How Do Business Leaders Perceive sustainability?

How Do Business Leaders Perceive sustainability?


Last week, I had the opportunity to facilitate a brainstorming session in scope of the Pioneers Into Practice program, run by Climate-KIC. In this EU-wide workshop, I used the Empathy Map visual tool to gather inputs from participants on the topic of how business leaders perceive sustainability.

I was very happy with all the ideas participants contributed. Some of them confirmed my own observations and some of them opened new perspectives. Since I know many of us working in sustainability have the same challenge of motivating businesses to get into sustainable development, I want to share the takeaways from this session with everybody. Maybe you find something that helps you.

Below I listed a few takeaways that I found the most valuable, and here you can download the entire export from the Miro board we used for the brainstorming:

My takeaways

  • There’s still a lot of scepticism. Many people believe sustainability is a new marketing trend, they don’t really feel the necessity to change anything. Even if they do, many feel it’s too time-consuming and costly to change their way of doing business, because they don’t see that their actions make any difference.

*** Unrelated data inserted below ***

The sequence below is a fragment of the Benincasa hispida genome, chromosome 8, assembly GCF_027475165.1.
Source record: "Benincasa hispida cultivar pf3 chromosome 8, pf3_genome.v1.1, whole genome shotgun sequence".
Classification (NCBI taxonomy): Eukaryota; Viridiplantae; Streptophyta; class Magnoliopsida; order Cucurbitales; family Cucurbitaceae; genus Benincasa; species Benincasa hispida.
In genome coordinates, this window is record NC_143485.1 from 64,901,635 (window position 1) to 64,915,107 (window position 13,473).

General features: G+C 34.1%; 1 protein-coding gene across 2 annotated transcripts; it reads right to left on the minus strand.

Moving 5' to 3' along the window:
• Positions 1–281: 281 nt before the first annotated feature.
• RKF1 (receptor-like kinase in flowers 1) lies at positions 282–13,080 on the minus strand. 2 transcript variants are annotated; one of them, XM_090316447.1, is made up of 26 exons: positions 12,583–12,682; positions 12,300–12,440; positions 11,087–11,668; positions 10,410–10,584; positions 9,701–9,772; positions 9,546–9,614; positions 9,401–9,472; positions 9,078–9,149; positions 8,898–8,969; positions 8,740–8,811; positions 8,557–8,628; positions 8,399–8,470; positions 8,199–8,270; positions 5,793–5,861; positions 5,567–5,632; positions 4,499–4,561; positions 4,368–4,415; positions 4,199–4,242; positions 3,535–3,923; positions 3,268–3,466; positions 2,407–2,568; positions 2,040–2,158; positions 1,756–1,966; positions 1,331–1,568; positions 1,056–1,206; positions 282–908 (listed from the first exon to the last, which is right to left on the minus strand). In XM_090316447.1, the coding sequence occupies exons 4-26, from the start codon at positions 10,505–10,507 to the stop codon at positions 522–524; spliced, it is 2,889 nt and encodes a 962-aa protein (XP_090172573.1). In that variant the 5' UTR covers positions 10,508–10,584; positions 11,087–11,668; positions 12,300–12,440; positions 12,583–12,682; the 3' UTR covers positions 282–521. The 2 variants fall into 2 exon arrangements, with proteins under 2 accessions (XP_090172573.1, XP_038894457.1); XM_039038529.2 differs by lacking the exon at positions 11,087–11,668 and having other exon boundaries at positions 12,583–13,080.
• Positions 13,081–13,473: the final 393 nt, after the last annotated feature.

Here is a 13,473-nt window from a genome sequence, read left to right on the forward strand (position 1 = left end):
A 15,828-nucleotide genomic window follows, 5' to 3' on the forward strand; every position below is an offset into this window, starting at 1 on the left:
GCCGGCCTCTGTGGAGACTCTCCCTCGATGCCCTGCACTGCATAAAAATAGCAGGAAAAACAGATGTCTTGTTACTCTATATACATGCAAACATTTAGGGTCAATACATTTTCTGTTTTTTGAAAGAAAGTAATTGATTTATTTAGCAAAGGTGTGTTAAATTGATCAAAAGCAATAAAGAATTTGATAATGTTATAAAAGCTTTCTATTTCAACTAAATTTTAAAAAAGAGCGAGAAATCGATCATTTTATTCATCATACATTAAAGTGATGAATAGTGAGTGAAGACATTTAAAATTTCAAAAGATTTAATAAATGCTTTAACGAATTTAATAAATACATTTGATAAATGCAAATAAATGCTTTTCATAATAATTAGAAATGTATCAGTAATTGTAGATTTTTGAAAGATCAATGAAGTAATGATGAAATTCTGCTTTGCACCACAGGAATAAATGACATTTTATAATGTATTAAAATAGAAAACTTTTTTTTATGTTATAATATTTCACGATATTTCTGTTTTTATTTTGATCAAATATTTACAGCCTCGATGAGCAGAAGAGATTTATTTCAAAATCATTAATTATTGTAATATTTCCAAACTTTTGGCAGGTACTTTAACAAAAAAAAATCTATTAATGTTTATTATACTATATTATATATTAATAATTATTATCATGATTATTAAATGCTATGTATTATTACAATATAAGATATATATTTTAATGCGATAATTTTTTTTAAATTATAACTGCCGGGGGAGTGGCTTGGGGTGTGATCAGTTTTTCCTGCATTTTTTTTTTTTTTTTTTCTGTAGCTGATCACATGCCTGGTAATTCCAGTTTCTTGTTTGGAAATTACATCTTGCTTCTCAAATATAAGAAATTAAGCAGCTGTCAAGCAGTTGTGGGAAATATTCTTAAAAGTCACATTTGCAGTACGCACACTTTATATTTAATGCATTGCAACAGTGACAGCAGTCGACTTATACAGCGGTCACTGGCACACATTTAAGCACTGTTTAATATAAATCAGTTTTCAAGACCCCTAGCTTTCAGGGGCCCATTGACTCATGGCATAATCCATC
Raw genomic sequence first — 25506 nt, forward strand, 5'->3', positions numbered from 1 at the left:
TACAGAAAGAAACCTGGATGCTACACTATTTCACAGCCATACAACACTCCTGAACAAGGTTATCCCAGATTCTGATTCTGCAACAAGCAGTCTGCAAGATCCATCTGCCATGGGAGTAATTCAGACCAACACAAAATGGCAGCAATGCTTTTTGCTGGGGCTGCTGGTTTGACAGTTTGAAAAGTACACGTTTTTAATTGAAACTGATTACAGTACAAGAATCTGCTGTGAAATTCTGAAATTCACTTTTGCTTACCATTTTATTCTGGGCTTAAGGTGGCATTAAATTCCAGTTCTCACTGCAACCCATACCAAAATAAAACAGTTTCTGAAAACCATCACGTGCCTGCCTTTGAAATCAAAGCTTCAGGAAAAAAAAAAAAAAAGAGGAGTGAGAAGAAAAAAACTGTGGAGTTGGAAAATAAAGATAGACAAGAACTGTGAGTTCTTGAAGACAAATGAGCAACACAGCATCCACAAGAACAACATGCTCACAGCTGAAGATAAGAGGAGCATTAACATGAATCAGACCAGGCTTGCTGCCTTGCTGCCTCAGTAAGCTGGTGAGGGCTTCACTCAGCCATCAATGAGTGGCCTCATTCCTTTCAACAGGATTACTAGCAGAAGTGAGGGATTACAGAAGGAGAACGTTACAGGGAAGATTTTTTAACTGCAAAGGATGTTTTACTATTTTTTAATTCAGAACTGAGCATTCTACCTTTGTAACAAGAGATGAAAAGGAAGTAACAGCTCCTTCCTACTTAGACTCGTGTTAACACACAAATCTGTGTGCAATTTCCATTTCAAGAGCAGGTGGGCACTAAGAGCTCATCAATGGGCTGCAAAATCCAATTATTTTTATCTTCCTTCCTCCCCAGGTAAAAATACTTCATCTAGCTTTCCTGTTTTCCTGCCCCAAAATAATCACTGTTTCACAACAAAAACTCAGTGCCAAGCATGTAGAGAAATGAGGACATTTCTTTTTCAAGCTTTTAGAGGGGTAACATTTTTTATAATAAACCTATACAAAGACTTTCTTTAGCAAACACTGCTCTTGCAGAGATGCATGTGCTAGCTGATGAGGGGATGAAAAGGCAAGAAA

• Obvious one – most people are still making decisions based primarily on the business opportunity it presents to them. Communicating the business benefits is crucial for this. Some of them that came up in this brainstorming session are: new revenue channels, attracting more customers who value sustainability, increasing resource efficiency and becoming an attractive employer.
  • This one was very interesting and important to me – the importance of communicating values and strategies inside the company, so that all employees are aligned. Translating values or vision into tangible actions that regular employees can understand and embrace is really important and really difficult. Most importantly, the leader needs to be passionate about implementing the changes so that he/she can radiate this passion throughout the company.
  • Knowledge sharing! It’s so important that companies don’t act as knowledge bottlenecks, but share and enrich it. I strongly believe that working for the better of the world is incompatible with keeping information confidential. That’s why I have zero trust in, for example, pharma industry. How can something that has the potential to help people be kept a business secret? Anyways, let’s not get sidetracked here.
  • Many businesses don’t seek expert advice and want to do it by themselves, often resulting in unnecessary failure and/or frustration, which at the end makes them even less likely to ever try it again. They take too superficial steps that don’t have much impact, because they are not skilled in systemic approaches. Or they go into it without really committing. Someone also mentioned the experience of developing “sustainable” products with a tunnel vision – not focusing on customer needs and failing to do proper market research. They end up with a product which is awesome in their eyes, but not in customers’.

That’s it for this post folks 🙂 I hope you found something valuable for yourself.

Stay bright!